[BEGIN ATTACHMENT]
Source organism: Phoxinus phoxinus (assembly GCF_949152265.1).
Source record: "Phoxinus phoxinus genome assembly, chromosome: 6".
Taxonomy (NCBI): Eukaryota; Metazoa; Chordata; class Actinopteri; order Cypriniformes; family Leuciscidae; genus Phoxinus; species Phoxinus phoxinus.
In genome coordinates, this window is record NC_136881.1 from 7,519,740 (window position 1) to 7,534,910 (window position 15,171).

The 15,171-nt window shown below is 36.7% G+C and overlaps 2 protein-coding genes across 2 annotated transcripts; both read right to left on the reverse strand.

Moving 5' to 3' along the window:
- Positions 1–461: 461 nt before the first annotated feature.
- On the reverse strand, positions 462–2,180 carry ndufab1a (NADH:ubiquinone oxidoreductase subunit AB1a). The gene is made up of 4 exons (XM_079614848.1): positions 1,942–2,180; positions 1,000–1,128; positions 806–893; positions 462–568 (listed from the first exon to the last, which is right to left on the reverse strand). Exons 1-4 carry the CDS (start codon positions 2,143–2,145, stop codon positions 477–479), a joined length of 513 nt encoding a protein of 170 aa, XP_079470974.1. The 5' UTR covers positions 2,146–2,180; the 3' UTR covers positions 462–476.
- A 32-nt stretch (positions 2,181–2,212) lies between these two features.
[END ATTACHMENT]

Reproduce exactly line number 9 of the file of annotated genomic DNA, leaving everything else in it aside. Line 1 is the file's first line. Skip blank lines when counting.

- A 32-nt stretch (positions 2,181–2,212) lies between these two features.